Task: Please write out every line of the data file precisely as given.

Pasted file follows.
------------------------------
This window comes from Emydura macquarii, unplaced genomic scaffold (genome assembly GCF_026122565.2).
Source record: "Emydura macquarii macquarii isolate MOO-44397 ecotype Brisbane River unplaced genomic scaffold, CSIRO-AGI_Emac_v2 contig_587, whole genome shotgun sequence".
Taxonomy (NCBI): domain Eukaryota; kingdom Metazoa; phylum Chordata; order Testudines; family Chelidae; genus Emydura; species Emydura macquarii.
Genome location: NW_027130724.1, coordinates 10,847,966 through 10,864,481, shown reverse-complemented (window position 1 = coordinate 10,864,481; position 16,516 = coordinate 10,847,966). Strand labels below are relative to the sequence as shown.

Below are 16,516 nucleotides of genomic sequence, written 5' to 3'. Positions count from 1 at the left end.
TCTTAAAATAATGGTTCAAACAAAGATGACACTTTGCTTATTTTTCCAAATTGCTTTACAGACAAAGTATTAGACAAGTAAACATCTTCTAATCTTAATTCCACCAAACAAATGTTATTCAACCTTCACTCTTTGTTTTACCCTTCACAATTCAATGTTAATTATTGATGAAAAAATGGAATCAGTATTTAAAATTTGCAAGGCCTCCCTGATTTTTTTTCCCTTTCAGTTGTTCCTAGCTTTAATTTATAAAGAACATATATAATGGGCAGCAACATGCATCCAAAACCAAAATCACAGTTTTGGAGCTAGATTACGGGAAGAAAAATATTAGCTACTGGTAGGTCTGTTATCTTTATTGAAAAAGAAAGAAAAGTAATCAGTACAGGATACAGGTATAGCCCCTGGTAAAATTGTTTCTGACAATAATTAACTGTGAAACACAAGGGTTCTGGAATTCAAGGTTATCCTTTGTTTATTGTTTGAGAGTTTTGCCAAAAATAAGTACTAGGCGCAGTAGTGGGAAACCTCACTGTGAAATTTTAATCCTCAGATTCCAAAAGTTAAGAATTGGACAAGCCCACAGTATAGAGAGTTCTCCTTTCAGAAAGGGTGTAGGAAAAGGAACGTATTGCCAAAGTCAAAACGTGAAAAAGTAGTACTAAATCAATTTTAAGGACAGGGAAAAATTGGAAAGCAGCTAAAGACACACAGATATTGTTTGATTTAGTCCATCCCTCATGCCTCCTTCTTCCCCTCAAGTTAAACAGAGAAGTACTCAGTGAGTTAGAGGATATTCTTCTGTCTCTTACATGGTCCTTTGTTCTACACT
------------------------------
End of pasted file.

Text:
This window comes from Emydura macquarii, unplaced genomic scaffold (genome assembly GCF_026122565.2).
Source record: "Emydura macquarii macquarii isolate MOO-44397 ecotype Brisbane River unplaced genomic scaffold, CSIRO-AGI_Emac_v2 contig_587, whole genome shotgun sequence".
Taxonomy (NCBI): domain Eukaryota; kingdom Metazoa; phylum Chordata; order Testudines; family Chelidae; genus Emydura; species Emydura macquarii.
Genome location: NW_027130724.1, coordinates 10,847,966 through 10,864,481, shown reverse-complemented (window position 1 = coordinate 10,864,481; position 16,516 = coordinate 10,847,966). Strand labels below are relative to the sequence as shown.

Below are 16,516 nucleotides of genomic sequence, written 5' to 3'. Positions count from 1 at the left end.
TCTTAAAATAATGGTTCAAACAAAGATGACACTTTGCTTATTTTTCCAAATTGCTTTACAGACAAAGTATTAGACAAGTAAACATCTTCTAATCTTAATTCCACCAAACAAATGTTATTCAACCTTCACTCTTTGTTTTACCCTTCACAATTCAATGTTAATTATTGATGAAAAAATGGAATCAGTATTTAAAATTTGCAAGGCCTCCCTGATTTTTTTTCCCTTTCAGTTGTTCCTAGCTTTAATTTATAAAGAACATATATAATGGGCAGCAACATGCATCCAAAACCAAAATCACAGTTTTGGAGCTAGATTACGGGAAGAAAAATATTAGCTACTGGTAGGTCTGTTATCTTTATTGAAAAAGAAAGAAAAGTAATCAGTACAGGATACAGGTATAGCCCCTGGTAAAATTGTTTCTGACAATAATTAACTGTGAAACACAAGGGTTCTGGAATTCAAGGTTATCCTTTGTTTATTGTTTGAGAGTTTTGCCAAAAATAAGTACTAGGCGCAGTAGTGGGAAACCTCACTGTGAAATTTTAATCCTCAGATTCCAAAAGTTAAGAATTGGACAAGCCCACAGTATAGAGAGTTCTCCTTTCAGAAAGGGTGTAGGAAAAGGAACGTATTGCCAAAGTCAAAACGTGAAAAAGTAGTACTAAATCAATTTTAAGGACAGGGAAAAATTGGAAAGCAGCTAAAGACACACAGATATTGTTTGATTTAGTCCATCCCTCATGCCTCCTTCTTCCCCTCAAGTTAAACAGAGAAGTACTCAGTGAGTTAGAGGATATTCTTCTGTCTCTTACATGGTCCTTTGTTCTACACT